This panel of the 32nd Medieval-Renaissance Conference (UVA-Wise, Sept. 13-15, 2018) invites papers on medieval and early modern villains and the dynamic ethical codes assigned them by authors, audiences, and critics. By villains we mean criminals, tricksters (such as professional beggers), political careerists, or poets and their characters, charismatic or not. Some viable threads: villains as likable (anti-)heroes; villains as reflections of med-ren political and social audiences; the vices, virtues, and skills of villains; the ethical implications their very existence conjures. Submit abstracts to Sherif Abdelkarim at firstname.lastname@example.org. Deadline July 2, 2018.
Contemporaneity: Historical Presence in Visual CultureCFP, Edition 8: “Yesterday’s Contemporaneity: Finding Temporality In The Past” In recent decades art historians across the discipline have offered new insights into how communities in the global past understood their own positions in time. For example, Marvin Trachtenberg has made the case that twelfth- and thirteenth-century European architecture articulated a form of medieval modernism. Conversely Paul Binski has argued for how the same material could be understood as not only innovative, but also firmly historicist in nature.
Southeastern Renaissance Conference, SAMLA Affiliate
November 2-4, 2018, Birmingham, Alabama
Due February 12, 2018 for inclusion in SAMLA News
Psychoanalysis, Anti-psychiatry and Early Modern Literature
Editors Tony Perrello and C. Anne Engert welcome proposals for individual and co-authored chapters for a volume entitled Renaissance Literature and Modern Sociopolitical Applications: Leadership, Power, and Literary Legacies. We are in the process of assembling a collection of essays that explores the current American crises of leadership through the dramatic literature of the English Renaissance or vice versa. We believe that many of our colleagues are already talking about the intersection between these two topics, and we envision this edited volume as an opportunity to further such exploration in a scholarly venue. Palgrave MacMillan has shown interest in the project, which we aim to complete by March of 2019.
Shakespeare’s plays and the critical conversations around them are deeply concerned with questions of culture. Many of the plays are set in cultures different than Shakespeare’s own early modern England, from Denmark to Italy to Ancient Rome, often using those cultures to examine his own. Productions of his plays have been set in a dizzying array of cultures, in order make comments on yet other cultures. The culture of Imperial Britain made use of Shakespeare in order to dominate (and often consume) the cultures which they colonized.
The Arthur F. Kinney Center for Interdisciplinary Renaissance Studies at the University of Massachusetts Amherst will host its sixteenth annual graduate student conference on Saturday, October 13, 2018. We are delighted to welcome historian Christopher R. Kyle of Syracuse University as our keynote speaker. This year’s conference theme is Spaces of Authority.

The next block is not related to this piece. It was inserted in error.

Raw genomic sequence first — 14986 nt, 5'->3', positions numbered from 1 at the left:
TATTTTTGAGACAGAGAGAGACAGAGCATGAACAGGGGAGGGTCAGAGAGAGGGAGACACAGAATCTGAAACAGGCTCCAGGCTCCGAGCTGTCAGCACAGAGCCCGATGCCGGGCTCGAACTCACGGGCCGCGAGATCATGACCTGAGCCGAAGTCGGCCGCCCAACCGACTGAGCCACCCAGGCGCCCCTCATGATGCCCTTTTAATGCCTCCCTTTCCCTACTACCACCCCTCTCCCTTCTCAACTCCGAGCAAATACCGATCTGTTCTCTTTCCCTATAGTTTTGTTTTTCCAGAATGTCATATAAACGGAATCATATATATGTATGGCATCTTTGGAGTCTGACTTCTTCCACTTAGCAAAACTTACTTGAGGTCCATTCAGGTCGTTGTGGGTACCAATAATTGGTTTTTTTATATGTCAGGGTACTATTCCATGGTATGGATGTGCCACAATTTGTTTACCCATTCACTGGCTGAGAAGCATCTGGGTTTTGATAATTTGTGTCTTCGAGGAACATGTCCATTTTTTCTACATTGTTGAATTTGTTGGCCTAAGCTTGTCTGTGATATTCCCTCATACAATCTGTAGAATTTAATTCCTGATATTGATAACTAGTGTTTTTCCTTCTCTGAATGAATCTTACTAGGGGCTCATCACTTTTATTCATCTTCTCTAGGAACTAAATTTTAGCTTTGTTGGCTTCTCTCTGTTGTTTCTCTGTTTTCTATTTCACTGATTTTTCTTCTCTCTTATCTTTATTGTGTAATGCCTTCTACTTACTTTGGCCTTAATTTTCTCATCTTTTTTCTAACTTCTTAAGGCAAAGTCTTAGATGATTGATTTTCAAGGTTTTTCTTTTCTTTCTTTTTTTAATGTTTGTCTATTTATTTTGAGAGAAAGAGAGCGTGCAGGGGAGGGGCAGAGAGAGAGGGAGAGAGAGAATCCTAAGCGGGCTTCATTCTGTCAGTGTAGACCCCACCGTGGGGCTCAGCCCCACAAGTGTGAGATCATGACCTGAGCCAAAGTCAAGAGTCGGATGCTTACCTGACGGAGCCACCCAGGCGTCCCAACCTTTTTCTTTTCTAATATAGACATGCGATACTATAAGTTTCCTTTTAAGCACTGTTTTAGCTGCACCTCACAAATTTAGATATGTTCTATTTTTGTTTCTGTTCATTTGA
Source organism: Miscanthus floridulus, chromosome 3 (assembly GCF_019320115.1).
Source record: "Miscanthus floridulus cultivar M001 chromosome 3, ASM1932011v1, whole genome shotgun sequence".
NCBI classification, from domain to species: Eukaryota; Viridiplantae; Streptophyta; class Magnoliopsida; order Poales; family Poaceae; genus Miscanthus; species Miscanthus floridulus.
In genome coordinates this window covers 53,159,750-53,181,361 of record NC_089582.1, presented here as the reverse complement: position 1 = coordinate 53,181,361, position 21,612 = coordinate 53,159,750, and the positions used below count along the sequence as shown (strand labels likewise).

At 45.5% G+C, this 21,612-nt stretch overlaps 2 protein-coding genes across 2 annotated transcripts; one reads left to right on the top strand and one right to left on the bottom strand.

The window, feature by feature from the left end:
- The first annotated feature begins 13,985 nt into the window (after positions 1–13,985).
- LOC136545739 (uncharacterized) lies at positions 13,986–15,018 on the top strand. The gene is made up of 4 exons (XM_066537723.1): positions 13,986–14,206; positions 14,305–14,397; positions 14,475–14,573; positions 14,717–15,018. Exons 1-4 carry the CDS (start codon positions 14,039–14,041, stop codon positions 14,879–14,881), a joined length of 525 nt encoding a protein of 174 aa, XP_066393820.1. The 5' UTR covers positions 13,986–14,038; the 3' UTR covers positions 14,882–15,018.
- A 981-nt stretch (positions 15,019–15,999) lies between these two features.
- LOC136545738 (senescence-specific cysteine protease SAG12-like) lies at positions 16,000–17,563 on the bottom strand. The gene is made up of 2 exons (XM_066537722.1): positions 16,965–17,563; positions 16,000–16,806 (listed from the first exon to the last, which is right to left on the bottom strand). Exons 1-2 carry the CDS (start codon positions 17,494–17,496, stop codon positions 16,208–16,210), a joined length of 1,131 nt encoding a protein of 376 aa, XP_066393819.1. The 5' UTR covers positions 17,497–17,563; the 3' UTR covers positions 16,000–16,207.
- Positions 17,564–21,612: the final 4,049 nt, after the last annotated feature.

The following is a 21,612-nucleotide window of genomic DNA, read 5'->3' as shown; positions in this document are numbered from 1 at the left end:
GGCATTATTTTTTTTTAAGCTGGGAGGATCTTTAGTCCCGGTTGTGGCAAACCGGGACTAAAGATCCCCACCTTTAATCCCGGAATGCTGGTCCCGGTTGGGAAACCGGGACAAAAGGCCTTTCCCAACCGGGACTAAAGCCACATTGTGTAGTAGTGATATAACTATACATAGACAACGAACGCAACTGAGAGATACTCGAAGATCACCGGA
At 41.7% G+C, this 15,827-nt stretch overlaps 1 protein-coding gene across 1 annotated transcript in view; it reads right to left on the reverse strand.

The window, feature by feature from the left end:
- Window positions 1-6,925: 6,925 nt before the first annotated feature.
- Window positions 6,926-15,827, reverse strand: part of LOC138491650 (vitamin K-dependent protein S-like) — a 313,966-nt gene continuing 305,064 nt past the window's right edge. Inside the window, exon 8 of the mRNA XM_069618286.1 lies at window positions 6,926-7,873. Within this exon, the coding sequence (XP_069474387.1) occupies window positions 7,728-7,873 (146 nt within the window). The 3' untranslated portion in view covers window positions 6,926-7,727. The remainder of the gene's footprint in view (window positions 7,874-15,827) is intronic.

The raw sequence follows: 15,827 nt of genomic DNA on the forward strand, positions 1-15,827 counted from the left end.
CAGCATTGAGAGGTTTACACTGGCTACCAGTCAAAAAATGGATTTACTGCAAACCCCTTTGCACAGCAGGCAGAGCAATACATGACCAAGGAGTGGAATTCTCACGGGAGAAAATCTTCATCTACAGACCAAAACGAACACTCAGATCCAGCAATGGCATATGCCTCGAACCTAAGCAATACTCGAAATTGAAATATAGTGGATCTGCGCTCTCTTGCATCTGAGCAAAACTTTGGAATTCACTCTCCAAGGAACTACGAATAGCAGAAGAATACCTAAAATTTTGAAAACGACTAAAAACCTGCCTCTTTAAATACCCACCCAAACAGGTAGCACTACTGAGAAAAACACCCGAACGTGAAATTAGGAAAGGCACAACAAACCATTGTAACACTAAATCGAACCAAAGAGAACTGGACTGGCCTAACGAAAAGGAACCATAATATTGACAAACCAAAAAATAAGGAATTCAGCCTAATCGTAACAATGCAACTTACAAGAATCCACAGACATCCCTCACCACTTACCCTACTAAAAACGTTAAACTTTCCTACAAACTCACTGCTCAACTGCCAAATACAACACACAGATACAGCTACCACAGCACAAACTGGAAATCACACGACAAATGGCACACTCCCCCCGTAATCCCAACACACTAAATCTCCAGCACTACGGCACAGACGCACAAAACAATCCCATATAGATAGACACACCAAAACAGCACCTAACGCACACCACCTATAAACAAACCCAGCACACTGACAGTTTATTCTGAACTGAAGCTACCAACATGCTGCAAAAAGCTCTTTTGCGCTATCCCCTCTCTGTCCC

This Rough Magic (www.thisroughmagic.org) is a journal dedicated to the art of teaching Medieval and Renaissance Literature. As such, we are seeking pedagogically driven, teachable articles that new and veteran faculty may integrate into the classroom.
This is an open call for papers. Aside from longer articles, book reviews and short essays on integrating non-traditional texts into the classroom are also welcome.
New and veteran faculty are encouraged to submit, as are graduate students. For more information, please check us out on the web:
Consuming Cultures and Manuscript Evidence
at the Midwest Modern Language Association Conference
15-18 November, Kansas City, Missouri
The Research Group on Manuscript Evidence, in keeping with the M-MLA conference’s theme of “Consuming Cultures,” is sponsoring panels on the consumption of manuscripts. This consumption can be both literal—for example, the destruction wrought by bookworms, fires, and biblioclasts—or metaphorical—where “consuming” can mean textual transmission and reception more broadly. We invite all approaches, including textual, art historical, codicological, and paleographical as well as all periods.
The Midwest Conference on British Studies is proud to announce that its 65th Annual Meeting will be hosted by the University of Kentucky in Lexington, KY, September 14-16, 2018. The keynote speaker will be Carolyn Malone of Ball State University, and the plenary address will be given by Matthew Giancarlo of the University of Kentucky.
Hortulus: The Online Graduate Journal of Medieval Studies is a refereed, peer-reviewed, and born-digital journal devoted to the culture, literature, history, and society of the medieval past. Published semi-annually, the journal collects exceptional examples of work by graduate students on a number of themes, disciplines, subjects, and periods of medieval studies. We also welcome book reviews of monographs published or re-released in the past five years that are of interest to medievalists. For the spring issue we are highly interested in reviews of books which fall under any topic related to medieval studies.